Price Equalization Does Not Imply Free Trade
In this paper we show that price equalization alone is not sufficient to determine the barriers to international trade. There are many barrier combinations that deliver price equalization, but each combination implies a different volume of trade. We demonstrate this first theoretically in a simple two-country model. We then demonstrate the result quantitatively for the case of capital goods trade: barriers have to be large in order to be consistent with the observed trade flows even though our model implies that capital goods prices are similar across countries. Zero barriers to trade in capital goods will deliver price equalization in capital goods, but cannot reproduce the observed trade flows.
|Date of creation:||2013|
|Date of revision:|
|Contact details of provider:|| Postal: |
Phone: +49 (89) 9224-0
Fax: +49 (89) 985369
Web page: http://www.cesifo.de
More information through EDIRC
References listed on IDEAS
Please report citation or reference errors to , or , if you are the registered author of the cited work, log in to your RePEc Author Service profile, click on "citations" and make appropriate adjustments.:
- Piyusha Mutreja & B. Ravikumar & Raymond Riezman & Michael Sposi, 2012.
"Price equalization does not imply free trade,"
Globalization and Monetary Policy Institute Working Paper
129, Federal Reserve Bank of Dallas.
- Piyusha Mutreja & B. Ravikumar & Raymond Riezman & Michael J. Sposi, 2012. "Price equalization does not imply free trade," Working Papers 2012-010, Federal Reserve Bank of St. Louis.
- Piyusha Mutreja & B. Ravikumar & Raymond Riezman & Michael J. Sposi, 2013. "Price Equalization Does Not Imply Free Trade," CESifo Working Paper Series 4099, CESifo Group Munich.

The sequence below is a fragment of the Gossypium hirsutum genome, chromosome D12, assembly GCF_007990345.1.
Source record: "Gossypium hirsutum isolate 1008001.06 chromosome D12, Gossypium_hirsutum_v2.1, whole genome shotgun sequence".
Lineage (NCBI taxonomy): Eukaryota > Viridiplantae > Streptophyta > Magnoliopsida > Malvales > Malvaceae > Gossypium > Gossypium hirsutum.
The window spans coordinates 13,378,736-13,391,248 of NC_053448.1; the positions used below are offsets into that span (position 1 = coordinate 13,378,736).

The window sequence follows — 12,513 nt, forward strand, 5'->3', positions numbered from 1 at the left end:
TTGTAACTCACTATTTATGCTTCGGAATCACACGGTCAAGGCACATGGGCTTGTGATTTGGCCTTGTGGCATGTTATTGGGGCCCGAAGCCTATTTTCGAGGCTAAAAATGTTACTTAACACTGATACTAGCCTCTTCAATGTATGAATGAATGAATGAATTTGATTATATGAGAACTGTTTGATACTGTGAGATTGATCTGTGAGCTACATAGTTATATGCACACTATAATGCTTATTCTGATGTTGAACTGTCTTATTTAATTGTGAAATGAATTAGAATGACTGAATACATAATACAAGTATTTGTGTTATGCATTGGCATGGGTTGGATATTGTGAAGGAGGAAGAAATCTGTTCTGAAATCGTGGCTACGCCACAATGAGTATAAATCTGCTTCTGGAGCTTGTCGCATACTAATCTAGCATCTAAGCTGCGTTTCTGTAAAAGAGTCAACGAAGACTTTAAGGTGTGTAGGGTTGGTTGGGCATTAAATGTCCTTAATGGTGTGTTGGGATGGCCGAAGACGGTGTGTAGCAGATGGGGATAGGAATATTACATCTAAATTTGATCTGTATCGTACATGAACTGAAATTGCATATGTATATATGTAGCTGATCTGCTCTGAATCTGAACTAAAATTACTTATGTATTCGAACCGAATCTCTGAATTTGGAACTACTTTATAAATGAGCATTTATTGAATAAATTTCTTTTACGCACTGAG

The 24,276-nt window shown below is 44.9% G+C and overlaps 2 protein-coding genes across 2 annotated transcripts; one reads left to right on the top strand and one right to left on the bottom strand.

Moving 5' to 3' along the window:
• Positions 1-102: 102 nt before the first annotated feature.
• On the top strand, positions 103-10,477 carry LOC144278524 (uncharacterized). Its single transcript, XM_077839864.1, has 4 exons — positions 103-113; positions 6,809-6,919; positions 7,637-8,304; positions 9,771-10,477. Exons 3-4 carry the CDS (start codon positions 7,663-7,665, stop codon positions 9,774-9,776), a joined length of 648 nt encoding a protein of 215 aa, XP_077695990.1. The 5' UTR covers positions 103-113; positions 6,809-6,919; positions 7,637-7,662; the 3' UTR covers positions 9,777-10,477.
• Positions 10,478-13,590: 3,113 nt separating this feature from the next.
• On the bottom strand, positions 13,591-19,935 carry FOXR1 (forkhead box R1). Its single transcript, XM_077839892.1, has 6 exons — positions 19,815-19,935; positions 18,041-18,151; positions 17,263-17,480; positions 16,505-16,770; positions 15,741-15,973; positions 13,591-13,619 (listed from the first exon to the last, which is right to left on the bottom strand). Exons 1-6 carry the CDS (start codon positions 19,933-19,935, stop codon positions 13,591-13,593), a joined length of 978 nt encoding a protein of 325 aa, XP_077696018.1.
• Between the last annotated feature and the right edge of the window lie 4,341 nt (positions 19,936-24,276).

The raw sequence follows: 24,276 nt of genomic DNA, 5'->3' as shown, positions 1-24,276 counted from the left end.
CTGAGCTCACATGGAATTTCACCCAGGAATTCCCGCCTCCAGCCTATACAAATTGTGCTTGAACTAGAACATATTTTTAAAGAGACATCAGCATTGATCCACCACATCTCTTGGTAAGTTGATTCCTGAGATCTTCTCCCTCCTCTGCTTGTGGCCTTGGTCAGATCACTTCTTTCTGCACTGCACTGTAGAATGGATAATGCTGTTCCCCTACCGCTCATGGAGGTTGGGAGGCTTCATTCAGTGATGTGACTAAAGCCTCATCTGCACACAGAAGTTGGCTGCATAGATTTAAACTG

- Michael E. Waugh, 2010.
"International Trade and Income Differences,"
American Economic Review,
American Economic Association, vol. 100(5), pages 2093-2124, December.
- Robert E. Hall & Charles I. Jones, 1999.
"Why Do Some Countries Produce So Much More Output Per Worker Than Others?,"
The Quarterly Journal of Economics,
MIT Press, vol. 114(1), pages 83-116, February.
- Robert E. Hall & Charles I. Jones, 1999. "Why Do Some Countries Produce So Much More Output per Worker than Others?," NBER Working Papers 6564, National Bureau of Economic Research, Inc.
- Douglas Gollin, 2002.
"Getting Income Shares Right,"
Journal of Political Economy,
University of Chicago Press, vol. 110(2), pages 458-474, April.
- Chang-Tai Hsieh & Peter J. Klenow, 2007.
"Relative Prices and Relative Prosperity,"
American Economic Review,
American Economic Association, vol. 97(3), pages 562-585, June.
- R. Dornbusch & S. Fischer & P. A. Samuelson, 1976.
"Comparative Advantage, Trade and Payments in a Ricardian Model With a Continuum of Goods,"
178, Massachusetts Institute of Technology (MIT), Department of Economics.
- Dornbusch, Rudiger & Fischer, Stanley & Samuelson, Paul A, 1977. "Comparative Advantage, Trade, and Payments in a Ricardian Model with a Continuum of Goods," American Economic Review, American Economic Association, vol. 67(5), pages 823-39, December.
When requesting a correction, please mention this item's handle: RePEc:ces:ceswps:_4099. See general information about how to correct material in RePEc.
For technical questions regarding this item, or to correct its authors, title, abstract, bibliographic or download information, contact: (Julio Saavedra)
If references are entirely missing, you can add them using this form.